When Jet Airways became my soup nazi!

Update (October 29, 2013): I got a call from Jet Airways this morning. Standard call letting me know that they will definitely look into it, but what made a BIG difference is that the lady start with, ‘I completely understand what you went through because I was on an lunch-hour Jet flight too earlier this week and went through the same experience’! I do not want to be cynical and assume that it is expertly scripted – I just like the fact that this simple nuance to add empathy is rather effective. I’m glad that Jet Airways acknowledged a customer’s concern and bothered to call and explain… and promised to set things right. Good start, that!

Original post:

So I lost my cool and ranted on Twitter, yesterday. I’m not happy with what I did and I’ll remember to not be that impulsive in the future.

This is what happened.

I was flying from Bangalore to Chandigarh, via Delhi, for a social media workshop for ISB alumni in Mohali. The Jet Konnect flight was slated to take off at 12:50pm and it took off on time too. I usually avoid Jet Konnect owing to their more-than-usual cramped seats, but there was no other flight available that was convenient from a time point of view, so had to opt for this one.

For a 12:50pm flight, I’d need to board around 12:10pm or so and that is what happened anyway. That leaves us with no time to have lunch at the airport and to trust the airline to ensure that there is food available, for a price, of course, given this is a budget airline.

nosoupAround 1:15pm, the in-flight folks started serving food. I was on the darned row 22 – bang in the middle. By the time they served other rows and came to the middle rows (4-5 rows in the center), it was already 2:30pm. And worse, there was no decent food left, barring peanuts, cashews, juice and cookies!

Now, I’d assume that a decent meal (I’m usually completely ok with a sandwich) is a basic requirement for a flight flying during lunch hour, but the good folks at Jet Konnect perhaps did not think so. Or, they did not prepare adequately to stock enough food.

Since there was no food anyway, and since I was not the only one going hungry, I did not want to escalate my annoyance by shouting at them or creating a scene. There is simply no point because that won’t help in any way.

The only way I could make a point was when the flight landed in Delhi, at 4:00pm. There was a 30 minute stop-over and I took to Twitter to rant about JetKonnect’s callous treatment. I did not address it to Jet Airways handle on Twitter initially because it was not intended at them – it was ideally intended to others who may be planning to fly a similar Jet flight during lunch hour and could be prepared better. I could also imagine some of them traveling with kids and their plight would be far worse.

But, some of the people who saw my tweets tagged it to Jet Airways on Twitter, and I tagged them too, eventually.

And then, they promptly asked me what was wrong.

I asked them to take alook at my timeline, clearly not in a mood to explain it all again. They did and merely asked me if the on-board catering has started again!

Now, how do I care? Or, why should I care if their catering service entered the flight in Delhi or not? All I know is that I was forced to go hungry. And that they did a super shoddy job of planning for stock. If Jet Airways was keen on resolving the issue, the least the team managing Twitter could do is to contact the folks in the flight and send a sandwich to me (my name is on my Twitter handle; won’t be difficult to find from a list of passengers flying that day – they even know I’m in Delhi for the stop-over) – I’d gladly pay for it too; I don’t want free lunches. I’d obviously be pissed off – yes – but the gesture to connect my tweet to solving a problem would at least give me some hope that they do care.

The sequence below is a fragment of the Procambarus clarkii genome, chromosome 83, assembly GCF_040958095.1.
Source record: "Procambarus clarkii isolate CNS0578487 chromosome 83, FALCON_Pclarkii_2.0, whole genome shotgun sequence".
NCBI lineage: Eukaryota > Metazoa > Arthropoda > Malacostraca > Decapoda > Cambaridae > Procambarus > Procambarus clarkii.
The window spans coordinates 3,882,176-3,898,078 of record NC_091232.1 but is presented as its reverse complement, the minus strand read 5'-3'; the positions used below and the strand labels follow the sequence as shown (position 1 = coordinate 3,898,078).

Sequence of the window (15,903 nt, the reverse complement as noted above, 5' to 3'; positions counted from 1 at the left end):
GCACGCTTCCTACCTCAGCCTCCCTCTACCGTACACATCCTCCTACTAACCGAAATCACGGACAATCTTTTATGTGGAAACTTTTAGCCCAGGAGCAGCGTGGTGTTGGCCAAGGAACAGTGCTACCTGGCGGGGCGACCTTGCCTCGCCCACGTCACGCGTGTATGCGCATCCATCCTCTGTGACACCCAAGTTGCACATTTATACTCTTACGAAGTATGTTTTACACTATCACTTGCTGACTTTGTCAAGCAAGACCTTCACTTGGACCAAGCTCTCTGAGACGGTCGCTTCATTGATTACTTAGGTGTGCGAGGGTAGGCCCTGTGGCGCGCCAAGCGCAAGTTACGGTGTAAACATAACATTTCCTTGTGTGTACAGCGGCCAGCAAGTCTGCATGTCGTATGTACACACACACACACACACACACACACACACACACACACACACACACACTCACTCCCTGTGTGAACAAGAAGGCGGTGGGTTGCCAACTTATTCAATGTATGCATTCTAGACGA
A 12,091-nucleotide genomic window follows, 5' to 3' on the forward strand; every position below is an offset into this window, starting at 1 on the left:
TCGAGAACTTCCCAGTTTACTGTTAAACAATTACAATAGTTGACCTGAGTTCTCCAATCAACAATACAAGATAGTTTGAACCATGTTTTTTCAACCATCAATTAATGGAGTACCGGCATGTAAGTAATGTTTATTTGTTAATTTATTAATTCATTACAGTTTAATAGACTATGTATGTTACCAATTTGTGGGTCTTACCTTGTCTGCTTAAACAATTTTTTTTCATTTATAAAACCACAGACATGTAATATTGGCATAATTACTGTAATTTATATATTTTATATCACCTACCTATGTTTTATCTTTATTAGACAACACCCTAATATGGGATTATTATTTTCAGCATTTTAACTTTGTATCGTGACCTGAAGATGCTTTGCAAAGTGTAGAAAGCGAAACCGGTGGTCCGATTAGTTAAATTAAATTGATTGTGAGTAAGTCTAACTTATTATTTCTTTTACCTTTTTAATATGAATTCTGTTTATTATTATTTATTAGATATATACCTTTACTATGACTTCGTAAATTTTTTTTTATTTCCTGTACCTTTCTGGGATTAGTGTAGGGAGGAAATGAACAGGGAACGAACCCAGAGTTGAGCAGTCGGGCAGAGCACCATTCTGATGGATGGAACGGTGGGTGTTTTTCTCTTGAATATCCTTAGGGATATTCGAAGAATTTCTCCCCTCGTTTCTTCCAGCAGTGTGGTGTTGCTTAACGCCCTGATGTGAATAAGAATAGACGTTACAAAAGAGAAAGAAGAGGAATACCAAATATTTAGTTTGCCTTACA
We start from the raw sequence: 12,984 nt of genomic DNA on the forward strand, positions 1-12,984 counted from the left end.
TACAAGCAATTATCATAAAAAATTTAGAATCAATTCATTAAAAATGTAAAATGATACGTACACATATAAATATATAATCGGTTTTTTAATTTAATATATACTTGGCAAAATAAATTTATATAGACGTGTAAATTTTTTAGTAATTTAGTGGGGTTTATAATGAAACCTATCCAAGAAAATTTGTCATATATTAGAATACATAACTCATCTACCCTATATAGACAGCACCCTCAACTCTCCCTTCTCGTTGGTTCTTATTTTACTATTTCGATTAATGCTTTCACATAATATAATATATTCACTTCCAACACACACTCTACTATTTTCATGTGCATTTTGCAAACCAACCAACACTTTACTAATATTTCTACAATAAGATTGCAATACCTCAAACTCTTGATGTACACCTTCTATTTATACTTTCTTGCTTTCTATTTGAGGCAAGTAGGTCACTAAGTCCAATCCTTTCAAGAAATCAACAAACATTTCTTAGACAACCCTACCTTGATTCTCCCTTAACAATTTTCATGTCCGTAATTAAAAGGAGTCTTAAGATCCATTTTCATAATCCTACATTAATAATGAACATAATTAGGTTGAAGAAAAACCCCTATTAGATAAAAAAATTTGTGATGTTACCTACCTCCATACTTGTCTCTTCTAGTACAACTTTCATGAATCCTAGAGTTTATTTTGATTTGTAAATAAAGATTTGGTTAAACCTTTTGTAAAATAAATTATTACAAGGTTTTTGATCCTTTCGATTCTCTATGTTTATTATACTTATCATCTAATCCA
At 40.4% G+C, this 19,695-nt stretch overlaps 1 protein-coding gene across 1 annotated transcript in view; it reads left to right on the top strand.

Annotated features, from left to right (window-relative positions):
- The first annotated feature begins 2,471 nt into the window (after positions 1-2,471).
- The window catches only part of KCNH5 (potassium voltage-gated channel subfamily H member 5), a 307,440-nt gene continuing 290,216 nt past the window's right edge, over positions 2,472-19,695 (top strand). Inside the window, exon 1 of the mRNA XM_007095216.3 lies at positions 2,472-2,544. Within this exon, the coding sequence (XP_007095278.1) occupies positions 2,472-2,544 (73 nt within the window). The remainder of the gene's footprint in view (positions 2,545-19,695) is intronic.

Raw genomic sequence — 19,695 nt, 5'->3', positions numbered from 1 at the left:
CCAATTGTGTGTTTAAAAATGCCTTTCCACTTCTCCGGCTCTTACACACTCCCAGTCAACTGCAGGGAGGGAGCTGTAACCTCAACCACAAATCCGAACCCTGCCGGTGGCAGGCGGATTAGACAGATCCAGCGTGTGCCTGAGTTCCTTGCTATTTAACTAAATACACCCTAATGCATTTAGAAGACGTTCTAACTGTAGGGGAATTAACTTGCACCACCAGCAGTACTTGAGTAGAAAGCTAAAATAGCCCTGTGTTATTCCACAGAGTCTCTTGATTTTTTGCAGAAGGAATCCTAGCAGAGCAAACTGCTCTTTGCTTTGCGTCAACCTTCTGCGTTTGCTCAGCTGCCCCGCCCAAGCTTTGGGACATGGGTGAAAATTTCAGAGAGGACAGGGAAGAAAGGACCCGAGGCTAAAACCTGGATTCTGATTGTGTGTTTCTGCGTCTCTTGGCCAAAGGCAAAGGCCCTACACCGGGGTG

IndiGo did something like this sometime back. Someone in my Twitter timeline was stranded in Kolkata airport and was seeking directions to the IndoGo counter there. I had retweeted it and got a call within 10 minutes asking me what was wrong. I explained it to them and asked them to contact the right person.

Kingfisher did this too, sometime back. I had complained (not serious!) about the same movies being repeated in the in-flight entertainment system because I was lfying almost eevry single day that week. But they took note of that tweet and actually tweeted to me back saying that the movies in my flight the next day (they noted all those nuances, including that I’m was flying them again the next day) would be new, because that was a Friday and they change movie lineup that day!

In both cases, there seemed to be a concerted effort to coordinate between multiple divisions, in order to resolve a query or a concern.

In Jet’s case, it looks like a social media agency is at the helm of affairs, and they haven’t been given enough power or authority by Jet Airways to make things happen to actually resolve things on ground. Or, the agency (or the internal team managing social media) hasn’t thought through it at that level and assumes that all issues can be resolved in its own sweet time. This is social media management eyewash – a broadcast-style management of social properties that doesn’t really help the brand. I’d love to see Jet Airways take some steps towards being a social business given they are such a huge service brand, instead of sending press releases for reaching vacuous milestones like 150,000 Facebook likes.

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